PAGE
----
Twin typhoons raise fears in disaster-prone N. Korea
SEOUL, South Korea (AP) - Twin typhoons are renewing fears of a humanitarian crisis in North Korea, where poor drainage, widespread deforestation and crumbling infrastructure can turn even a routine rainstorm into a catastrophic flood.
Typhoon Bolaven struck the North on Tuesday and Wednesday, submerging houses and roads, ruining thousands of acres of crops and triggering landslides that buried train tracks - scenes that are all too familiar in this disaster-prone nation. A second major storm, Typhoon Tembin, pounded the Korean Peninsula with more rains on Thursday.
The storms come as North Korea is still recovering from earlier floods that killed more than 170 people and destroyed thousands of homes. That in turn followed a springtime drought that was the worst in a century in some areas.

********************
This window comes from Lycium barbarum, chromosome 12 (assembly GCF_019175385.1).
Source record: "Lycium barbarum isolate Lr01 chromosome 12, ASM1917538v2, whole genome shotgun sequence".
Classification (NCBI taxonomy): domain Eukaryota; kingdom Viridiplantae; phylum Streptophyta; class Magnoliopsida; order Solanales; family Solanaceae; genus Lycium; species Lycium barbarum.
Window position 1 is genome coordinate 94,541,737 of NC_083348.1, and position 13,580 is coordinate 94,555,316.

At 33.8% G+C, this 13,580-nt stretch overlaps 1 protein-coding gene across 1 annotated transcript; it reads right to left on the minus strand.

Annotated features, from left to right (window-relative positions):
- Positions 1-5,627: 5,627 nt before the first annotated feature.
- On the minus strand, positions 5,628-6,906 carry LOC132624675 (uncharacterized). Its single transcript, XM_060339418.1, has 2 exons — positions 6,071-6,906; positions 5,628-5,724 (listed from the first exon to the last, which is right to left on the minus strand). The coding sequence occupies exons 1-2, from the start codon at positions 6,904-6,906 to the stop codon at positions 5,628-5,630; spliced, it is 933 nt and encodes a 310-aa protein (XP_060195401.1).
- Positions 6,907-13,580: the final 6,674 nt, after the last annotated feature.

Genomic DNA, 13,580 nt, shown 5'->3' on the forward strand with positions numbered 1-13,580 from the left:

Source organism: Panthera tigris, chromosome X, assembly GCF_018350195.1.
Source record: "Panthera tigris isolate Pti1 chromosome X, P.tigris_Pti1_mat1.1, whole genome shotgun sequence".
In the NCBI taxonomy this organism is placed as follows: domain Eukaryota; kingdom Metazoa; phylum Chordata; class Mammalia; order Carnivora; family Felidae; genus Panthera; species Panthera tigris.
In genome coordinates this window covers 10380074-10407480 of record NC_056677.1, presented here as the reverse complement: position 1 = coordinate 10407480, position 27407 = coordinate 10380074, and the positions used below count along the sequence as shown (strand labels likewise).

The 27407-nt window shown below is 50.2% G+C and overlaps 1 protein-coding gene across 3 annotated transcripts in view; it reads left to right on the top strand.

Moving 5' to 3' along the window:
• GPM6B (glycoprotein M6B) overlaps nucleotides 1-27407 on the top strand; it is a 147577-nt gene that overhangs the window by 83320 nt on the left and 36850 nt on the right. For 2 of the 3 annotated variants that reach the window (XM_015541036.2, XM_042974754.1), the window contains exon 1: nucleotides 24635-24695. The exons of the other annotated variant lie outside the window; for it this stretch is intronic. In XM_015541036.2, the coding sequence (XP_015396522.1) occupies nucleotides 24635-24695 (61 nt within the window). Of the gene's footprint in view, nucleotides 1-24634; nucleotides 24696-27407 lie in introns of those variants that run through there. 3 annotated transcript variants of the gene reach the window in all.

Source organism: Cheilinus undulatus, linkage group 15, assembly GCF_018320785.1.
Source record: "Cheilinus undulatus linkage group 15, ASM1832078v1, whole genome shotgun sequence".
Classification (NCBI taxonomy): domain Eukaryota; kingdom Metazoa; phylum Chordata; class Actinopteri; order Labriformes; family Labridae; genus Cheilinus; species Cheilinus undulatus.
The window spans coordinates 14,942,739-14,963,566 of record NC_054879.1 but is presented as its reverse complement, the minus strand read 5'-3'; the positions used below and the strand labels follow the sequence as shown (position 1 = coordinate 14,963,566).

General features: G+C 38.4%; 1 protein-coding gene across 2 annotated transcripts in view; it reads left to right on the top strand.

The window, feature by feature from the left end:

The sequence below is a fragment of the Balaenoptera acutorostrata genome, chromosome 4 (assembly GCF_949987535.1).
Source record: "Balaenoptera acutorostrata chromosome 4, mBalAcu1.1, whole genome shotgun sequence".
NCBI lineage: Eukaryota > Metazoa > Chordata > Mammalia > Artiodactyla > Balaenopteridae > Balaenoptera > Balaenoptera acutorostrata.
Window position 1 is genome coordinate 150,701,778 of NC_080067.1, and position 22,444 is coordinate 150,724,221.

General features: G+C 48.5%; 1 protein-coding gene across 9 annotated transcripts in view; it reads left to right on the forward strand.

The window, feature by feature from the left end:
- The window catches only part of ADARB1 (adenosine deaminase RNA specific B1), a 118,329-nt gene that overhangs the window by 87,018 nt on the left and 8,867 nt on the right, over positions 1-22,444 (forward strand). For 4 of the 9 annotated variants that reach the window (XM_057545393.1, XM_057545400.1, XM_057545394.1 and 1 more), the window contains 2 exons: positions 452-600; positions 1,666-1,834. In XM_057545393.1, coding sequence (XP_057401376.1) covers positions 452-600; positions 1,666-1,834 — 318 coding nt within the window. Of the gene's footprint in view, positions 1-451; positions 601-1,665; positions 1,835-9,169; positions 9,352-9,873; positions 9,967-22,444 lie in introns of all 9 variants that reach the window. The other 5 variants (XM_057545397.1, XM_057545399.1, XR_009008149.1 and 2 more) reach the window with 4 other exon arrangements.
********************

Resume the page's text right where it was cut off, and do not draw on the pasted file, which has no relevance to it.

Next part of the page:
Some foreign aid groups contacted on Thursday said they are standing by in Pyongyang, but had not received new requests for help from the North Korean government. They had little information on the extent of damage and were relying on reports from state media. The country's wariness toward the outside world, as well as a primitive rural road system, means aid may be slow arriving, if it is allowed to come at all.